North Korea's partners in six-nation disarmament talks agree the North's demand for a civilian nuclear reactor shouldn't be granted until its other atomic programs are dismantled, and Washington won't give aid for a temporary freeze, the U.S. envoy said Friday.
The U.S. envoy, Assistant Secretary of State Christopher Hill, said the three days of talks this week, which recessed Friday, were too short a period to produce a concrete plan for stripping North Korea of its nuclear programs.
North Korea has demanded a light-water civilian nuclear reactor for power generation before it agrees to disarm.
"All five countries have been very clear on the view that there will be no discussion of the light-water reactor until the appropriate time. That appropriate time is not now," Hill said, referring to the United States, China, South Korea, Japan and Russia.
Hill also rejected what he said was North Korea's proposal that it receive compensation in exchange for stopping work on its nuclear programs before they are dismantled, the AP says.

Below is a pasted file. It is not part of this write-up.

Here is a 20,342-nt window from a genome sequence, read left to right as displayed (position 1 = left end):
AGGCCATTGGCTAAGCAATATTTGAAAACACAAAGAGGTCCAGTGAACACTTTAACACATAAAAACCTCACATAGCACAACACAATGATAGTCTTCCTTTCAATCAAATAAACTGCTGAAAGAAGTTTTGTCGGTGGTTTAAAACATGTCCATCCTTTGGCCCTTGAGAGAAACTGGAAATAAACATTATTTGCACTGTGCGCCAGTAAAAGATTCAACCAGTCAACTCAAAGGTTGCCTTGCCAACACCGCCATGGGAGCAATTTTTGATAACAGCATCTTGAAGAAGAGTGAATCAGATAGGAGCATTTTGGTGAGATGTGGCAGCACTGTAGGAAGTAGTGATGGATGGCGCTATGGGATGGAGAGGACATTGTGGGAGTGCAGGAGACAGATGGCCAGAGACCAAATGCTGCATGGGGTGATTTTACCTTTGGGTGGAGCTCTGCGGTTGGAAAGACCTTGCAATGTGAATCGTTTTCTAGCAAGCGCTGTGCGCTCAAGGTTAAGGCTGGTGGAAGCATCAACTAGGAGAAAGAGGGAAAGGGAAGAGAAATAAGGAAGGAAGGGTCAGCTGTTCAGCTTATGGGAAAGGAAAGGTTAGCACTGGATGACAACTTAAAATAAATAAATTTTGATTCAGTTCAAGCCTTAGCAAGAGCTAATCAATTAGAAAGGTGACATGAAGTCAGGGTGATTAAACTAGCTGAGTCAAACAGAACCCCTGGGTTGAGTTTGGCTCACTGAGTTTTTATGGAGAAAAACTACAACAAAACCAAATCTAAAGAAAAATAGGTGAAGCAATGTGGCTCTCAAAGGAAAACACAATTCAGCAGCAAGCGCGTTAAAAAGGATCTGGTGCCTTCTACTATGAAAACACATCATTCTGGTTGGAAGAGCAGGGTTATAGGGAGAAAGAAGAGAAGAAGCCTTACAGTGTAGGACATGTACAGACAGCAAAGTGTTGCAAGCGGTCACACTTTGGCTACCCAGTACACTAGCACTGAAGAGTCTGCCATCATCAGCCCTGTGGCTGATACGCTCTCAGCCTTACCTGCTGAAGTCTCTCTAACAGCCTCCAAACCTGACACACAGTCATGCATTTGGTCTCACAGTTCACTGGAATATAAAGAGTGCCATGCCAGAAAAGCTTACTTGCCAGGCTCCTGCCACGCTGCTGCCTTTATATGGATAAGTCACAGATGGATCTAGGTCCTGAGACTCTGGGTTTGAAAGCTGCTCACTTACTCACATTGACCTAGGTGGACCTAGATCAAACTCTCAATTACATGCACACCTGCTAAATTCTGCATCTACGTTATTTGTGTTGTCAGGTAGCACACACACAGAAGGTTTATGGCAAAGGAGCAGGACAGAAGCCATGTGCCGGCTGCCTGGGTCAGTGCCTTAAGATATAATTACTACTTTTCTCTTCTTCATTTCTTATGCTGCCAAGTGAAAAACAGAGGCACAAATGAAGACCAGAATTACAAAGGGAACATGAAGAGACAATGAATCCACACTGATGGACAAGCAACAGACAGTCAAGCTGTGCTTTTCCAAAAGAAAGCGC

"We're not prepared to make a separate agreement for them to freeze programs," he said. "We don't want to get into a situation where they stop the programs, in short, freeze the programs, and then expect us to compensate them for a freeze."
Hill also repeated Washington's demand that the North suspend work at a reactor that is producing plutonium, a fuel for bombs.
"Our view is that they should stop immediately producing plutonium because that plutonium will have to be returned and destroyed," he said.
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